Republican leaders today emerged from a closed-door meeting to announce that proceedings to impeach President Bush for plagiarism would begin as soon as members returned from the St. Patrick's Day recess.
"You can talk warrantless wiretapping, CIA leaks and WMD's up the yingyang," said Sen. Bill Frist and Rep. John Boehner in a joint statement. "But when it comes to taking someone else's words and trying to palm them off as you're own, that's where we draw the line."
The drawing up of the articles of impeachment follows on the heels of the resignation of Washington Post blogger Ben Domenech. Washingtonpost.com editors said they had been unaware of the charges of plagiarism that had been circulating online against Domenech for some time; "maybe it's because they were only in the blogosphere," commented one editor, who declined to be identified because doing so would connect his identity to his comment. Until Domenech's resignation, Post editors had defended his appointment as bringing a "fresh new voice" to the paper's Web site. Of Domenech's contention that Coretta Scott King was a "communist" and that Hillary Clinton "ordered the hit on Vince Foster," the editor said, "Everyone is entitled to their own facts."
Examples of President Bush's alleged plagiarisms have been posted on thesmokinggun.com. They include entire paragraphs of speeches, signing statements and executive orders lifted directly, and without attribution, from the writings of Bill O'Reilly, Michelle Malkin, Ann Coulter, Joseph Goebbels, Father Coughlin, Senator Joseph McCarthy, and Dr. Seuss.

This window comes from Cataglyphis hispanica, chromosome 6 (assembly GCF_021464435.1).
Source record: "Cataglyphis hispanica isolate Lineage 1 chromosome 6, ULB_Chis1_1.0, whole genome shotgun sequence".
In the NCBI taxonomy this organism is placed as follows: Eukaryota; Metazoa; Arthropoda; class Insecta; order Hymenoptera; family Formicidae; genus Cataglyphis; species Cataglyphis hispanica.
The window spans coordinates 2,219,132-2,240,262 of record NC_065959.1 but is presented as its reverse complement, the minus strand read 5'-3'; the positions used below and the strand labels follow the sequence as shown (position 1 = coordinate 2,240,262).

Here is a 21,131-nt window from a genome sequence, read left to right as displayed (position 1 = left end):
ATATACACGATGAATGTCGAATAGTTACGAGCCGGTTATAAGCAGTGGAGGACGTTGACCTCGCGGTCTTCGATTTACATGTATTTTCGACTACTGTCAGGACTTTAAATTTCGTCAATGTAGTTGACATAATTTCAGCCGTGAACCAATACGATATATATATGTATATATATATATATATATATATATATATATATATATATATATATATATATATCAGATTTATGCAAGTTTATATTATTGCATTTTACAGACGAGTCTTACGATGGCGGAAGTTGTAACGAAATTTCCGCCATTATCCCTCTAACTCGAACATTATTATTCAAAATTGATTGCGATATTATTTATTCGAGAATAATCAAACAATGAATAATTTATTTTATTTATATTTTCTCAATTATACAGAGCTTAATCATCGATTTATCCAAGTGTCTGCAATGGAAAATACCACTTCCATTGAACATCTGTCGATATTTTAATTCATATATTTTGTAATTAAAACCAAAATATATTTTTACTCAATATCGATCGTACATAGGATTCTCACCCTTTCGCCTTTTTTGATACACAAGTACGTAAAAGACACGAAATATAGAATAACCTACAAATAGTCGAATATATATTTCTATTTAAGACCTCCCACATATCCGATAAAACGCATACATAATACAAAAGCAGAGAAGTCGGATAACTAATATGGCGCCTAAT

Presidential spokesman Scott McClellan refused to comment on the plagiarism charge, saying, "There is an ongoing investigation going on." Privately, a senior White House aide speculated that the plagiarism might be "some kind of mixup," owing to the President's habit of taking extensive notes on 5x8 cards while reading and doing research. "Maybe he didn't realize some of the words he'd written down weren't his own," said the aide, who declined to be identified because, he said, "Bob Woodward said I didn't have to be."
McClellan said that despite the cloud of impeachment, the President would continue with his current speaking tour. His upcoming speeches are being given under the banner of "War Is Peace, Freedom Is Slavery, Ignorance Is Strength."
Calls to the estate of George Orwell were not immediately returned.